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Tube-nosed insectivorous bat

Tube-nosed insectivorous bat  Photo: M Mathieson

Tube-nosed insectivorous bat Photo: M Mathieson

Common name: tube-nosed insectivorous bat

Scientific name: Murina florium

Family: Vespertilionidae

Conservation status: This species is listed as Vulnerable in Queensland (Nature Conservation Act 1992). It is ranked as a high priority under the Department of Environment and Heritage Protection Back on Track species prioritisation framework.

Description: The tube-nosed insectivorous bat has three unusual features. Firstly, they have distinctive tubular nostrils that extend from the end of its nose and point sideways. Secondly, their wing membranes are attached to the end of their outer toes and their longer than usual thumbs. And thirdly, the lower edges of their ears are deeply notched. They weigh 7.9-9.1 g, and have long, grizzly fur that continues from the body to cover most of the tail membrane and the bones of the wings and legs.

Habitat and distribution

This species occurs within the wet tropics, and further north in the Iron Range on Cape York Peninsula. The limits to its distribution in Queensland are not well known. The distribution of this species extends through New Guinea and eastern Indonesia. It has been recorded from a range of rainforest types, and from rainforest with emergent Eucalytpus grandis (flooded gum), at altitudes from near sea level to 1200 m.

Life history and behaviour

Apart from its unusual features, the tube-nosed insectivorous bat is also distinctive in the way it roosts. All other bat species in the Family Vespertilionidae roost by holding their wings at their side. But the tube-nosed insectivorous bat wraps its wings around itself, like a flying-fox, with its wings held away from its chest to form a cloak. Additional cover is provided by tail membrane, which is curled over the rearwards section of wings. The function of this posture may be to prevent fur from becoming soaked with rain and reduce heat loss, and is possibly an adaptation to life in misty, mountain rainforests.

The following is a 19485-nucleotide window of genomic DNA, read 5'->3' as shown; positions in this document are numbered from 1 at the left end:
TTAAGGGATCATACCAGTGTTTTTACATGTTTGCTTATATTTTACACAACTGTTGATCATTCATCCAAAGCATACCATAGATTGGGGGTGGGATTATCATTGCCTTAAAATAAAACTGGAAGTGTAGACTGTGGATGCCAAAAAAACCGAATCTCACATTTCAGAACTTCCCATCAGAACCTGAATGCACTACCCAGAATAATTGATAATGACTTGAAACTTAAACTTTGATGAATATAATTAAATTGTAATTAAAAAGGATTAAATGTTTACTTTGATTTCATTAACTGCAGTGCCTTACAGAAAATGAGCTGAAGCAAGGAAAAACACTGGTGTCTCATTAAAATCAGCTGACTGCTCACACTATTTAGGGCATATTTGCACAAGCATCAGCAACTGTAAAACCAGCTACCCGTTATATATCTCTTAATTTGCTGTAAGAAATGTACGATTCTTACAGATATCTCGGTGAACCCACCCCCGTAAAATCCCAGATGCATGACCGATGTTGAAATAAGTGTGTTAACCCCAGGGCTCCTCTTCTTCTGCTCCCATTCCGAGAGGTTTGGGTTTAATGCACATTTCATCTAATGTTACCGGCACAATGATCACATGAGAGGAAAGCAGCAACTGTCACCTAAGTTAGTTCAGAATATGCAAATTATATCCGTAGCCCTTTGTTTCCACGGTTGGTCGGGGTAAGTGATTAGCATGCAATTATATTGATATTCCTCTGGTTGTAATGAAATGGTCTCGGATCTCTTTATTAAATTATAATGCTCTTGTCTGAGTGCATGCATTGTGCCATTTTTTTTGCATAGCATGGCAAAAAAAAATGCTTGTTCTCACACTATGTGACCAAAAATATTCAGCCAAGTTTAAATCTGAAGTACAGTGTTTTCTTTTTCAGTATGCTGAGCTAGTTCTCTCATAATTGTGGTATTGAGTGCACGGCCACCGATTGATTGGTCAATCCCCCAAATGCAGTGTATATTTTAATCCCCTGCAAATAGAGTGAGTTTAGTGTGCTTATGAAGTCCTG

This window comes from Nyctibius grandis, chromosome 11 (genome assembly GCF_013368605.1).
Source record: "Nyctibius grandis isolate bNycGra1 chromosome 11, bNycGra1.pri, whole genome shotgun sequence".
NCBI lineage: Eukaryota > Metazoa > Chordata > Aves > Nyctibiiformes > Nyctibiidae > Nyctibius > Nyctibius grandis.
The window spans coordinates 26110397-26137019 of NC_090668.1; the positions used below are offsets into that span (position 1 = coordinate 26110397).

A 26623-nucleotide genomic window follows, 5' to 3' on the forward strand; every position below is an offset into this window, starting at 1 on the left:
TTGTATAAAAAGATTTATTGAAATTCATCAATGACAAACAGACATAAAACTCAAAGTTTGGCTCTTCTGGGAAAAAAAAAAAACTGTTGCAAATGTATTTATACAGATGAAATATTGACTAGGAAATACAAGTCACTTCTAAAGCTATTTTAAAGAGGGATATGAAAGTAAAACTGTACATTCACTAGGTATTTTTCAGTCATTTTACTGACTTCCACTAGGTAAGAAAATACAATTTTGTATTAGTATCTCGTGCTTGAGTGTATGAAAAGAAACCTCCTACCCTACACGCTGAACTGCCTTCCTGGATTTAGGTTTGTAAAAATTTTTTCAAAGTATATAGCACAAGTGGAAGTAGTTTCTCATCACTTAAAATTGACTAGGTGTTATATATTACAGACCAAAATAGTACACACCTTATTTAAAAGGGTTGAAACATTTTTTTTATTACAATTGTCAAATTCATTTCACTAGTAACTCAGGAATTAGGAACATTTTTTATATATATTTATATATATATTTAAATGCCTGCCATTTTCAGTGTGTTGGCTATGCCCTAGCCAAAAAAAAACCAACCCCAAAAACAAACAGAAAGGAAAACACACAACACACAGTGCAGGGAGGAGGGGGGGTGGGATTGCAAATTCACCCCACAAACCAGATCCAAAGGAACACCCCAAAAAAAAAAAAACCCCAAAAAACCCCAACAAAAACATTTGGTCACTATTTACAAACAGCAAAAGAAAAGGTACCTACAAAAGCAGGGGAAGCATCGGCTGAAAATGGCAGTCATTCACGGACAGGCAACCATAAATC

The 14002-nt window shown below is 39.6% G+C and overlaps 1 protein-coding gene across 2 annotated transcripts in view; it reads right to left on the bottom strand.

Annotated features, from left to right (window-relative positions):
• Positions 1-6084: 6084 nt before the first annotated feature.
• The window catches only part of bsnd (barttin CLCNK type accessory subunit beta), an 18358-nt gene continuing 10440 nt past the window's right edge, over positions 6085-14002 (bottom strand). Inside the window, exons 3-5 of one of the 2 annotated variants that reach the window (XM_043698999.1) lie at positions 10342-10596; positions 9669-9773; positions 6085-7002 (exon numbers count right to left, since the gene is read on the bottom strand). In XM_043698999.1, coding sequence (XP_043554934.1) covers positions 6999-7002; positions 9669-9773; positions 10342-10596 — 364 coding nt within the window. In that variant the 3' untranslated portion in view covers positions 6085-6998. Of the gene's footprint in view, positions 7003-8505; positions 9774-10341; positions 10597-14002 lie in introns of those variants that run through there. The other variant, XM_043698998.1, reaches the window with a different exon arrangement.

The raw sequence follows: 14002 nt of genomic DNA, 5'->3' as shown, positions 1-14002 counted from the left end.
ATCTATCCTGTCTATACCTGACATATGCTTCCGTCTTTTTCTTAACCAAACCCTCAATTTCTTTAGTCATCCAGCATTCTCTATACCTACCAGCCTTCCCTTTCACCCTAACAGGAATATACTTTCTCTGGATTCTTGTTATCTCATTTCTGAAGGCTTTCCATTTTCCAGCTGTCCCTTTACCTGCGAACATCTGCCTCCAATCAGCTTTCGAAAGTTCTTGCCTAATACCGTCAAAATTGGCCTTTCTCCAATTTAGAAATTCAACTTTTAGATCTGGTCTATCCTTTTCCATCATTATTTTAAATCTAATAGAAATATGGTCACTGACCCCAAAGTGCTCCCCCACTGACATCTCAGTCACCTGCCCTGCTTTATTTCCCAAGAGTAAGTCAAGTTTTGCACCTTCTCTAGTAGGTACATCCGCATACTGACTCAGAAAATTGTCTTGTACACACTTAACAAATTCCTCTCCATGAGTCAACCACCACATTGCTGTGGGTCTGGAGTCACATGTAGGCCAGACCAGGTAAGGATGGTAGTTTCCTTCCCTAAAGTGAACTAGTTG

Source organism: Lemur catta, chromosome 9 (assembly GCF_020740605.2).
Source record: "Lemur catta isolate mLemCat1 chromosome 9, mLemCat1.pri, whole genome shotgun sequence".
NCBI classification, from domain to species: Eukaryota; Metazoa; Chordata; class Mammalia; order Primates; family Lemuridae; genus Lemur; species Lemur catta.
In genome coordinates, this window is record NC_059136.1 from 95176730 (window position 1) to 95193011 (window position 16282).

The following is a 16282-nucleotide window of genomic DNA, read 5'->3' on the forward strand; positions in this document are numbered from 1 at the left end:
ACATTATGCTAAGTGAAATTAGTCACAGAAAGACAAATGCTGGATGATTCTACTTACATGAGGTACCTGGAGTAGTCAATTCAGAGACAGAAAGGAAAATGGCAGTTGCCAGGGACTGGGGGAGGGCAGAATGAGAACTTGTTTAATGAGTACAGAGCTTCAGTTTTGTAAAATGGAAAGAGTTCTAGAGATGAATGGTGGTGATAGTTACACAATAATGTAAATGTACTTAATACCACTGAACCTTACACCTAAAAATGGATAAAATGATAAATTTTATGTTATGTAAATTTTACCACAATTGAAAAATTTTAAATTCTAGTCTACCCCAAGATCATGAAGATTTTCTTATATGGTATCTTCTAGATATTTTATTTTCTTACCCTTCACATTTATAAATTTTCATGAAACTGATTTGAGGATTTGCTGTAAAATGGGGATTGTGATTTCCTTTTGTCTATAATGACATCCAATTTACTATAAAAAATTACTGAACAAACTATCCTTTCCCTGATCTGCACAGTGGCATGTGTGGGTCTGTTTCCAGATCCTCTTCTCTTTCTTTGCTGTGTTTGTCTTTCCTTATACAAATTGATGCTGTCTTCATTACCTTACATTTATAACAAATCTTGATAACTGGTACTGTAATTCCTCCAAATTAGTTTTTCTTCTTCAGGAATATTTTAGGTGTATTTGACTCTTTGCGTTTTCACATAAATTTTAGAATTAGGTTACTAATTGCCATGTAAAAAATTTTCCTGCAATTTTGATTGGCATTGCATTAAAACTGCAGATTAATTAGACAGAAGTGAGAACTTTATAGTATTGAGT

As with most micro bats, the tube-nosed insectivorous bat is nocturnally active. It has a slow, butterfly-like flight and faint echolocation call, which is typical of species that glean insects from close surfaces and in the air at close range. It also produces a distinctive call that is of a lower frequency and longer duration than normal echolocation calls, which may have a social function.

Threatening processes

The tube-nosed insectivorous bat is threatened by inappropriate fire regimes, which can destroy their forest habitat, and may also be threatened by habitat fragmentation and predation by feral cats (due to low roosts and the low flight of these bats).

Recovery actions

  • Encourage appropriate fire regimes in tube-nosed insectivorous bat habitat.
  • Prevent further fragmentation of habitat for tube-nosed insectivorous bat by conserving existing habitat corridors.
  • Investigate the extent of their distribution.

Related information

Duncan, A., Baker, G.B. and Montgomery, N. (Eds.). 1999. The Action Plan for Australian Bats. Environment Australia, Canberra.

Churchill, S. 2009. Australian bats (second edition). Allen and Unwin, Sydney.

Richards, G.C., Hall, L.S., Helman, P.M., & Churchill, S.K. 1982. First discovery of a species of the rare tube-nosed insectivorous bat (Murina) in Australia. Australian Mammalogy 5:149-151.

Richards, G.C. Coles, R.B. & Spencer, H.J. 1995. Tube-nosed insect bat Murina florium. In: The Mammals of Australia. (Ed. Strahan, R.), pp. 510-511. Reed Books: Chatswood, NSW.

Schulz, M. & Hannah, D. 1996. Notes on the tube-nosed insect bat Murina florium (Chiroptera, Vespertilionidae) from the Atherton Tableland, north-eastern Queensland, Australia. Mammalia 60:312-316.

Schulz, M. & Hannah, D. 1998. Relative abundance, diet & roost selection of the tube-nosed insect bat, Murina florium, on the Atherton Tablelands, Australia. Wildlife Research 25:261-271.

Last updated
30 August 2017